We had questions. And DBG spokesman Will Jones gave us some answers.
According to Jones, the three women who comprise the DBG's special-events team met at the end of last year to start planning this year's design. "They meet with our exhibitions team, which is headed by Lisa Eldred, just to discuss what's going on in the coming year," Jones notes. "Last year, the major thing we were talking about is our Native Roots|Modern Form exhibit, which celebrates the art of Alan Houser. With that being the major exhibition, we thought it would be perfect to have the design cut in the corn maze that represents the Native American style.That's all well and good. But how do they get the corn to do that?
"We use a company called the MAiZE, which is based out of Utah," says Jones. (We like that. It seems much more trustworthy than a corn-maze company based out of, say, New York City.) "They help design the pattern by using a computer grid, and once they set up the computer grid, we go out with flags and set up the design," Jones adds. "That's done when the corn is maybe around knee-high -- that's when we start cutting and creating the design."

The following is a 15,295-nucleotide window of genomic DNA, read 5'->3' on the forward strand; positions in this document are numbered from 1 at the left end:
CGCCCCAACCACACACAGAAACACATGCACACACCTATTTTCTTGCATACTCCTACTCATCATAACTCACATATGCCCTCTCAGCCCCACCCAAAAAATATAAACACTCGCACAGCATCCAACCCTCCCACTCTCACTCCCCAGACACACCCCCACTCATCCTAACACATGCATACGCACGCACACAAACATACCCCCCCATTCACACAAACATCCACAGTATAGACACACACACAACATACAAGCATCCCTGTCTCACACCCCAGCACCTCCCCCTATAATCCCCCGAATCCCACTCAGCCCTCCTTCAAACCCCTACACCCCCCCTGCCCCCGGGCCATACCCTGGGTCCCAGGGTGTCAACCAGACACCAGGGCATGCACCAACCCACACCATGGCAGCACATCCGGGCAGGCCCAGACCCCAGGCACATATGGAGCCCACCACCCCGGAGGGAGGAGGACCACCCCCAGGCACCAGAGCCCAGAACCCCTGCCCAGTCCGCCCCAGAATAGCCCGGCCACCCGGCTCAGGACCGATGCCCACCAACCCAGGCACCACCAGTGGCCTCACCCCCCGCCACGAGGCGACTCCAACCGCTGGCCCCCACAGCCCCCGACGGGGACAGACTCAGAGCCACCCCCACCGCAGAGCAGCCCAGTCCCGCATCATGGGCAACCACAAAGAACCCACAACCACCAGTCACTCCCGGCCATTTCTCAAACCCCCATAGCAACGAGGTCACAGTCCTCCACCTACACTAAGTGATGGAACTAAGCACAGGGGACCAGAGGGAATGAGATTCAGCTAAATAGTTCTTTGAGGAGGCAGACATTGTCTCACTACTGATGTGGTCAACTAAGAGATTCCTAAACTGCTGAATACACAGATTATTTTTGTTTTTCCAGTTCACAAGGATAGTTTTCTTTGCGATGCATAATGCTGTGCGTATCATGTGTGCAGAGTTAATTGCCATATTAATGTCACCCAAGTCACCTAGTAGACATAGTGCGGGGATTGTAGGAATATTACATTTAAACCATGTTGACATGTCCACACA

The corn maze is open every Friday, Saturday and Sunday through October 30, at which point the corn will be harvested and fed to farm animals on the Denver Botanic Gardens at Chatfield property.
"People like being scared, people like being lost, and there are corn mazes all over the country that people just flock to," Jones adds. "It's kind of creepy because the corn is so tall, but there are some people who love being lost and the challenge of working their way through."
Admission is $10 for adults; $8 for DBG members, seniors and students with ID; $6 for kids ages three to twelve; $4 for kid members; and free for children two and younger.
VERY IMPORTANT: The DBG will not be printing maps on location this year to save paper. If you want a guide, print your own map through the maze at home and take it with you.